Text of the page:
REAL estate peak body, The Real Estate Institute of Queensland, has called on the State Government to honour its more than two-year-old promise to introduce mandatory CPD to the real estate profession.
REIQ Chairman Rob Honeycombe said the Government had been stalling since taking office and enough was enough – it was time to come good on the promise.
“Queenslanders are staring down the barrel of another election and before our politicians start wheeling out more promises, we’re asking them to deliver on the promises they’ve already made,” Mr Honeycombe said.
Minister for State Development and Minister for Natural Resources and Mines Anthony Lynham spoke at the REIQ Awards for Excellence before 600 real estate professionals and gave a public commitment that the Palaszczuk Labor Government would introduce this important consumer protection measure in its first term.
Treasurer Curtis Pitt also agreed that this was “a no brainer” and gave the REIQ a firm commitment that mandatory CPD would be introduced.
“Two leading Government ministers, Cabinet members no less, have given us their word that mandatory CPD would be introduced,” Mr Honeycombe said. “Why hasn’t it been done?”
“More than 50,000 Queenslanders work in real estate and the profession would benefit significantly from increased levels of consumer protection and trust that this measure would bring,” Mr Honeycombe said.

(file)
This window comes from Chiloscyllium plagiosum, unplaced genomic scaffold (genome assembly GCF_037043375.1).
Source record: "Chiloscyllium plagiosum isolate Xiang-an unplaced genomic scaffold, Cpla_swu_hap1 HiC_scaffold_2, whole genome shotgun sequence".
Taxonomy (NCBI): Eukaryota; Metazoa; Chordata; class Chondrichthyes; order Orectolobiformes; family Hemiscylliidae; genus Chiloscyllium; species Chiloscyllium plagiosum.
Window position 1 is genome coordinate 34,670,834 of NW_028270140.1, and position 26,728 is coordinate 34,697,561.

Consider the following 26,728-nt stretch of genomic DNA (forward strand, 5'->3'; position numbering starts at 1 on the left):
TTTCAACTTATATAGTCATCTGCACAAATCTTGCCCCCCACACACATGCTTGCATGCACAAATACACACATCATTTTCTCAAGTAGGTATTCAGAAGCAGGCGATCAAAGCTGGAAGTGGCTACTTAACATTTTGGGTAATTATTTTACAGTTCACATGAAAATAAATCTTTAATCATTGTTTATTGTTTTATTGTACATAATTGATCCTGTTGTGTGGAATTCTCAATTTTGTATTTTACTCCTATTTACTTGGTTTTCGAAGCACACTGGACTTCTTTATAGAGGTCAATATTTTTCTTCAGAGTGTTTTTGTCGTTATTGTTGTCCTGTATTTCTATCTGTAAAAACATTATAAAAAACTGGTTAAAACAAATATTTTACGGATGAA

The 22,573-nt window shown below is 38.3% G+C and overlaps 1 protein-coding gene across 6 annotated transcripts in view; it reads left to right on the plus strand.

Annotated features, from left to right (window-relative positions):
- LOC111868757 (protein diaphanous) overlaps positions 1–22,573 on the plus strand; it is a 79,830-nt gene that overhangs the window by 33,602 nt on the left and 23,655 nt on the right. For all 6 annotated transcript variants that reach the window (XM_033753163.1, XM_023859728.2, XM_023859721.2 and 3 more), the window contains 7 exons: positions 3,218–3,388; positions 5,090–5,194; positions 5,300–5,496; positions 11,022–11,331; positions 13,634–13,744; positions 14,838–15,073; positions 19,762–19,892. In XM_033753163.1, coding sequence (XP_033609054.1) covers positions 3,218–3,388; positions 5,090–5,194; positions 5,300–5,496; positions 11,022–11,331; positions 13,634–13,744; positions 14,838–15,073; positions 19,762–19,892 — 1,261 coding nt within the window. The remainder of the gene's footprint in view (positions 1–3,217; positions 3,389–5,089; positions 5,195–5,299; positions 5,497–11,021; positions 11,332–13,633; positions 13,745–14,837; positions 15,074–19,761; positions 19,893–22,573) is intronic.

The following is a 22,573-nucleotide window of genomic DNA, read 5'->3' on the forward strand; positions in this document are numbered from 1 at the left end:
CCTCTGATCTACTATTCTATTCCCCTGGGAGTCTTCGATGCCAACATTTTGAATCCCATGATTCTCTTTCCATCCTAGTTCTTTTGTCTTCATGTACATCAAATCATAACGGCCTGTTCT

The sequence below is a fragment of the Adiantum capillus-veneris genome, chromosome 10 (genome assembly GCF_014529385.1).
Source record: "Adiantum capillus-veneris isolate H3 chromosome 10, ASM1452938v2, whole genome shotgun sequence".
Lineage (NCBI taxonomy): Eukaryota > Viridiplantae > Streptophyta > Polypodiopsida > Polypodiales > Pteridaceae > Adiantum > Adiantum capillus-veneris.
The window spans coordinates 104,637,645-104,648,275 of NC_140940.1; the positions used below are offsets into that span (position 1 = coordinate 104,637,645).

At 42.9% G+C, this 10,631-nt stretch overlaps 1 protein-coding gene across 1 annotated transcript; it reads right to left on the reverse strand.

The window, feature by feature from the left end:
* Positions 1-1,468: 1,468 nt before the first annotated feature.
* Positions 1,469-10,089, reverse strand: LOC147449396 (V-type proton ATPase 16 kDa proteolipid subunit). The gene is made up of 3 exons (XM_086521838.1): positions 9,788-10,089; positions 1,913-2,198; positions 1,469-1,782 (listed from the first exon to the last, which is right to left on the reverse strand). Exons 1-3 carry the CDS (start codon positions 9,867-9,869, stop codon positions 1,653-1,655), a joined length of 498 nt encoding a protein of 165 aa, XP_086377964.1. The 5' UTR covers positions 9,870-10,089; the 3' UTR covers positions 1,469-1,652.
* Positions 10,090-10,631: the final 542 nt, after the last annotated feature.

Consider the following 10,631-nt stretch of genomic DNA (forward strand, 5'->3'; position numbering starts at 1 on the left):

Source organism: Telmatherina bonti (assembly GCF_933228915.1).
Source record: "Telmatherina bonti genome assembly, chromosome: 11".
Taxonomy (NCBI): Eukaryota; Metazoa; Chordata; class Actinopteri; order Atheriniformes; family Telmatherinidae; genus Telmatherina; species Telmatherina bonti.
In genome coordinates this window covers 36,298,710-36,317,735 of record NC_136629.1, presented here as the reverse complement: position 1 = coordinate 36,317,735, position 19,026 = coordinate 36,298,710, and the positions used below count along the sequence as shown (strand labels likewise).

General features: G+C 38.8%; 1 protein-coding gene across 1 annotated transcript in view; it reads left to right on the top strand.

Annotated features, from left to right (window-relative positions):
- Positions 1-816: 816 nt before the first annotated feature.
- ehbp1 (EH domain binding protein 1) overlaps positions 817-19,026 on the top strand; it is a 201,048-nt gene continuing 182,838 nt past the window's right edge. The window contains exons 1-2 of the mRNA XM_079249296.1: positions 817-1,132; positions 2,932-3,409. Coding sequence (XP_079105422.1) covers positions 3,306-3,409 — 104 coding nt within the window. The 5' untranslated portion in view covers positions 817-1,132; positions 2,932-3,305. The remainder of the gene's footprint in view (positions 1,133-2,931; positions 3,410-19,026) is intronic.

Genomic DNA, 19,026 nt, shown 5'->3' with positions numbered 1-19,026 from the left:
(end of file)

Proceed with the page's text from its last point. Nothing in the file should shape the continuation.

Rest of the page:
“Lawyers, accountants and financial planners all handle people’s personal wealth and must undertake ongoing CPD – why should real estate be any different?
“A real estate agent can get their qualifications and never step foot in a classroom again for the next 50 years.
“Real estate agents are handling a person’s biggest asset, worth hundreds of thousands of dollars, and the consumer has no guarantee their agent is up to date with legislation changes or other industry issues – why aren’t those consumers worth protecting, Ms Palaszczuk?” Mr Honeycombe said.
REIQ CEO Antonia Mercorella and Chairman Rob Honeycombe have also met with all independent MPs and garnered every crossbencher’s support.
“We’ve met personally with every independent and we have iron-clad support for introducing mandatory CPD to the real estate profession,” Mr Honeycombe said.
“In addition, we have spoken with Opposition Government and we know this is an issue that has bi-partisan support,” Mr Honeycombe said.
Mandatory CPD would bring Queensland into line with other states, where minimum education requirements ensure every real estate practitioner must maintain their professional knowledge every year to retain their licence to operate.
The proposed model would also bring all Queensland real estate practitioners up to the same professional standard that is currently met by REIQ members.
“Our members complete 100 points of CPD training every year and this helps to ensure their professional knowledge about the legislation and the rules that govern this sector is up to date.
“Consumers need to know that the person handling their largest asset, the source of their personal wealth, is trained and, importantly, spends time maintaining their professional knowledge every year,” Mr Honeycombe said.
“Quite frankly, I’m surprised the Government doesn’t seem to agree that consumer protection is important.”
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